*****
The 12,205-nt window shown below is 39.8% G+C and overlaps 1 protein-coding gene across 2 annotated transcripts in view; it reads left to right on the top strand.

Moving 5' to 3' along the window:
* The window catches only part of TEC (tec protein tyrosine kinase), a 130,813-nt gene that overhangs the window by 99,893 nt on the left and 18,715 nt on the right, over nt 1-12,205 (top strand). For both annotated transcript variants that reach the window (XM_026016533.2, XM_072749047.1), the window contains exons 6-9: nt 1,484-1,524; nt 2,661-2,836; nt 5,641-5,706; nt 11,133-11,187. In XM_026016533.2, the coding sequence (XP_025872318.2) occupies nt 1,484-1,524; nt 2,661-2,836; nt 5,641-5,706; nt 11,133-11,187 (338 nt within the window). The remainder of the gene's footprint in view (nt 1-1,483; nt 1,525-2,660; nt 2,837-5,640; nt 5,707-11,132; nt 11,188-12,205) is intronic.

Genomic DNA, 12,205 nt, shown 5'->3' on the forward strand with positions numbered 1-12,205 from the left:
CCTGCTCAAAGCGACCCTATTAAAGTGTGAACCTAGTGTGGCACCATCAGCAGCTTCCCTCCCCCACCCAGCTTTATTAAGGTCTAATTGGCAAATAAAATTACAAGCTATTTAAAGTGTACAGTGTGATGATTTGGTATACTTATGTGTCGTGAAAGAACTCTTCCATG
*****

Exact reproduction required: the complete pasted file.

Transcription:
The 12,205-nt window shown below is 39.8% G+C and overlaps 1 protein-coding gene across 2 annotated transcripts in view; it reads left to right on the top strand.

Moving 5' to 3' along the window:
* The window catches only part of TEC (tec protein tyrosine kinase), a 130,813-nt gene that overhangs the window by 99,893 nt on the left and 18,715 nt on the right, over nt 1-12,205 (top strand). For both annotated transcript variants that reach the window (XM_026016533.2, XM_072749047.1), the window contains exons 6-9: nt 1,484-1,524; nt 2,661-2,836; nt 5,641-5,706; nt 11,133-11,187. In XM_026016533.2, the coding sequence (XP_025872318.2) occupies nt 1,484-1,524; nt 2,661-2,836; nt 5,641-5,706; nt 11,133-11,187 (338 nt within the window). The remainder of the gene's footprint in view (nt 1-1,483; nt 1,525-2,660; nt 2,837-5,640; nt 5,707-11,132; nt 11,188-12,205) is intronic.

Genomic DNA, 12,205 nt, shown 5'->3' on the forward strand with positions numbered 1-12,205 from the left:
CCTGCTCAAAGCGACCCTATTAAAGTGTGAACCTAGTGTGGCACCATCAGCAGCTTCCCTCCCCCACCCAGCTTTATTAAGGTCTAATTGGCAAATAAAATTACAAGCTATTTAAAGTGTACAGTGTGATGATTTGGTATACTTATGTGTCGTGAAAGAACTCTTCCATG